FSRI Examines the Impact of a Residential Sprinkler System During E-Mobility Device Experiments
The growing prevalence of lithium-ion battery powered e-mobility devices, like e-scooters, presents new safety challenges for the fire service and device owners. If these batteries go into thermal runaway, they can catch fire or cause an explosion. When that happens, the room where the device is located can become engulfed in flames and experience flashover in less than a minute, giving occupants very little time to escape on their own.
The rapid growth rate of fires caused by thermal runaway in a lithium-ion battery powered e-mobility device, when compared to other residential fire sources, can lead to severe and possibly fatal thermal and toxic exposures prior to fire service intervention. These threats have led the fire service to a call for solutions from researchers and manufacturers to mitigate these unique hazards of lithium-ion battery fires.
In April 2023, UL’s Fire Safety Research Institute (FSRI) conducted a series of experiments to test whether a residential sprinkler system can limit the growth of lithium-ion battery powered e-mobility device fires. For the experiments, FSRI collaborated with the National Fire Sprinkler Association (NFSA) to utilize a sprinkler system that follows the code requirements and design standards for residential structures.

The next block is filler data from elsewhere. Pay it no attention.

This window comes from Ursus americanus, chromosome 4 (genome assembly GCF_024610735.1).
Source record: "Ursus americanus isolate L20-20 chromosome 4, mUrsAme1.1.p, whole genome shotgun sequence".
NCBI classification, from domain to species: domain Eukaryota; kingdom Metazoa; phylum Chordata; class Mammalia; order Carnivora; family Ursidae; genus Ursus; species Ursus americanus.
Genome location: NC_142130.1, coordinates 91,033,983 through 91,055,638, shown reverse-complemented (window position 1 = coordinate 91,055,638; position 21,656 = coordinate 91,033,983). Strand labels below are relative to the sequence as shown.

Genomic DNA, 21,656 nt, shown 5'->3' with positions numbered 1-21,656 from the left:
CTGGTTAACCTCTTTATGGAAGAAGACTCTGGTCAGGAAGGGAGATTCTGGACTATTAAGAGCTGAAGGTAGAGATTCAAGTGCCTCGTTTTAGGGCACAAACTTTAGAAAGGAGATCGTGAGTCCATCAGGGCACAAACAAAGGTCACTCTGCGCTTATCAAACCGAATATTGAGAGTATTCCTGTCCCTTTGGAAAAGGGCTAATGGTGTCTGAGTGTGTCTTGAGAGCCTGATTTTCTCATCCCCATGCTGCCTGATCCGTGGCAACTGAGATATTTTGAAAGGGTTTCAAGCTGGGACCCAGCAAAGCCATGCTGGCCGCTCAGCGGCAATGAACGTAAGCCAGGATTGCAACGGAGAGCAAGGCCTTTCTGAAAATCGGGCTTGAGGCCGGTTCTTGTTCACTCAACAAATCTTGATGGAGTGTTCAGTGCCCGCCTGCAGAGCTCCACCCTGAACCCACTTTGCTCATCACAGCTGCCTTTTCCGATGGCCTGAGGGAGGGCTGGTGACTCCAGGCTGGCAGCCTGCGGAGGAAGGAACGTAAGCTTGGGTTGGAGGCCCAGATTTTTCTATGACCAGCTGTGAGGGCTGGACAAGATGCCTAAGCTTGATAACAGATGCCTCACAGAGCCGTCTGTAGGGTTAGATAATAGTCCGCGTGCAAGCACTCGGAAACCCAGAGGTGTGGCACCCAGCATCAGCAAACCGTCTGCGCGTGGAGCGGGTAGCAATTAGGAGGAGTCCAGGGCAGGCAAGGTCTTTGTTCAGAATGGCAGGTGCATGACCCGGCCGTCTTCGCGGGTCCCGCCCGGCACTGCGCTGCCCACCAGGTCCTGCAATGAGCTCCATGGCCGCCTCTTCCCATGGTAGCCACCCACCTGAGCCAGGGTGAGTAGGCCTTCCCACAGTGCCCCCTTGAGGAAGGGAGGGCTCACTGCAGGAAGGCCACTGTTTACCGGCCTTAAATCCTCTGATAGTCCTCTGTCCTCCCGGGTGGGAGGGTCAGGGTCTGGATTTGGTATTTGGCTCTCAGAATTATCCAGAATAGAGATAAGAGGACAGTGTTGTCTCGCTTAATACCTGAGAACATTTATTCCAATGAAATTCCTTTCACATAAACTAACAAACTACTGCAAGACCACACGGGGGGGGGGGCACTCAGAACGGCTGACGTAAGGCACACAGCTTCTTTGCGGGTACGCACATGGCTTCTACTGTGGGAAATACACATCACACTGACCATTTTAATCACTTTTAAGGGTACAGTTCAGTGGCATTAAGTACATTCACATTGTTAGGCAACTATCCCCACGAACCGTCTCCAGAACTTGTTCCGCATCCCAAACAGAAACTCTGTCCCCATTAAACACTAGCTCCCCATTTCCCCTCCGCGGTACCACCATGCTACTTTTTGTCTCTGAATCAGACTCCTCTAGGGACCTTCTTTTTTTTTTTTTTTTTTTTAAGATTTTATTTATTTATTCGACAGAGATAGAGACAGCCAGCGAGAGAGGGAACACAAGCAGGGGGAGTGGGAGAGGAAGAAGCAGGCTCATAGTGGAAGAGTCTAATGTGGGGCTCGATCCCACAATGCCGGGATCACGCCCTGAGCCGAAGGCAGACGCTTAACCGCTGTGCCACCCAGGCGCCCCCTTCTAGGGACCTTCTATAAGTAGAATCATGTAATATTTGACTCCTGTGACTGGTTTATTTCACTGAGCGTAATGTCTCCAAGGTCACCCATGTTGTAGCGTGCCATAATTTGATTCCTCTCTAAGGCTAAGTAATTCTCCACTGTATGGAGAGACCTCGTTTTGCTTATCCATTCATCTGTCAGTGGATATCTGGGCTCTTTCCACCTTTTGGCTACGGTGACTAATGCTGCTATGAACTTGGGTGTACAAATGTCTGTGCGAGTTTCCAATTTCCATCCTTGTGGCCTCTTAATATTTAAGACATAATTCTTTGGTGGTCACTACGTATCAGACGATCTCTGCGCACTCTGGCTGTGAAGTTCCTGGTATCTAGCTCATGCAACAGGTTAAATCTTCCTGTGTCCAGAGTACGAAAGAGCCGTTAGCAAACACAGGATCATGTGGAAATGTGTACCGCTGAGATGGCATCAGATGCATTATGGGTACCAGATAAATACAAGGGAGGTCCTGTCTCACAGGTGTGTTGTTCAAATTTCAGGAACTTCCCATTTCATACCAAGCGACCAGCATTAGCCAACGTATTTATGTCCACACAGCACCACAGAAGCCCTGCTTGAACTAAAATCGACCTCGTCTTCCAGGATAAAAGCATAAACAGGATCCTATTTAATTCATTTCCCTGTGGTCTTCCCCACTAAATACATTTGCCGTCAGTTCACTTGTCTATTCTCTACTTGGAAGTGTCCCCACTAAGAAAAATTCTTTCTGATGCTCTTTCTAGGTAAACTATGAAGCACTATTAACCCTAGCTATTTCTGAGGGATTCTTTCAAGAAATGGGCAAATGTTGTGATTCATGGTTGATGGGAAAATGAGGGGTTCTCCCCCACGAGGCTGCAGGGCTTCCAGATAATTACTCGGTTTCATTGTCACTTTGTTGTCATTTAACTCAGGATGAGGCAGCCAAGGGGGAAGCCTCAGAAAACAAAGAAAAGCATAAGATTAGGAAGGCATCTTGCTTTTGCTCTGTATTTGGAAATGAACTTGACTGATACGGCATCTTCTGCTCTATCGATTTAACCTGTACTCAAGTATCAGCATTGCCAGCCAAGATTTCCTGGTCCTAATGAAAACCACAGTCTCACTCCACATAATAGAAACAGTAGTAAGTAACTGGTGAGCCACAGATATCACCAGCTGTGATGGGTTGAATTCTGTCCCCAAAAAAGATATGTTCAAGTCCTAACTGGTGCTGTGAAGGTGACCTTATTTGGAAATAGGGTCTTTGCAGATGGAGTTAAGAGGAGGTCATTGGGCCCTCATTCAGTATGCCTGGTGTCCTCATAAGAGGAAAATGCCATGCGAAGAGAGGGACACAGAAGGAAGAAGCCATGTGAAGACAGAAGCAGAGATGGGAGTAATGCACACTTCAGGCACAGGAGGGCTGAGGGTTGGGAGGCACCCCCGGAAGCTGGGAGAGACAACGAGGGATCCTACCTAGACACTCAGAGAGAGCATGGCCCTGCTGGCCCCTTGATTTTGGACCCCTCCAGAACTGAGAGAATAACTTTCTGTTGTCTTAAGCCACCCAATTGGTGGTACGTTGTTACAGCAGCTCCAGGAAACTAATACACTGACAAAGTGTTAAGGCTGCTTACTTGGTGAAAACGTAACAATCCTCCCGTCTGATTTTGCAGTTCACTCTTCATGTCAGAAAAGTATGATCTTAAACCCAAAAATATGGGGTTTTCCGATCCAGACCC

"We’re looking at whether residential sprinklers can have a positive impact on controlling the rate and extent of e-mobility device fire hazards. If they do, it makes a strong case for why we need residential sprinklers. If they don’t, it demonstrates that design scenarios used in code requirements may need to be updated to account for e-mobility devices.”
—Adam Barowy, research engineer, FSRI
This series of experiments examines the effect a residential sprinkler system following NFPA 13D design standard has on e-mobility device fires within a residential structure. A total of five tests were conducted as part of the series:
- Two tests involved intentionally overcharging an e-scooter battery to induce thermal runaway while the e-scooter was positioned in a closed bedroom.
- Two tests involved intentionally overheating an e-scooter battery to induce thermal runaway while the e-scooter was positioned in a closed bedroom.
- One test involved intentionally overcharging an e-scooter battery to induce thermal runaway while the e-scooter was positioned in a living room.
Residential sprinklers are designed to spray water outward at the walls to a point about 12 inches below the ceiling. This process wets the wall surface and other fuel sources within the room of origin to limit flashover. The sprinklers used during the experiments automatically activated when the sprinkler was exposed to gas temperatures of 155ºF and above. Water flowed for ten minutes at a rate of 13-18 gallons per minute. Following full suppression of each test, FSRI research engineers evaluated the extent of damage within the compartment to determine how the sprinklers limited fire growth.
“NFSA is proud to work with FSRI on these experiments. Fire sprinklers buy time and time buys life which is essential to occupant and firefighter survivability.”
—Shane Ray, president, NFSA
The goal of a residential sprinkler system is to prevent flashover by limiting fire growth. Throughout the series of experiments, FSRI consistently observed that while the room of origin was damaged, sprinklers did not allow flame spread to secondary items and ultimately prevented flashover. Detailed thermal and toxic analysis is underway and will be published with a technical report that assesses the fire dynamics associated with thermal runaway of e-mobility devices.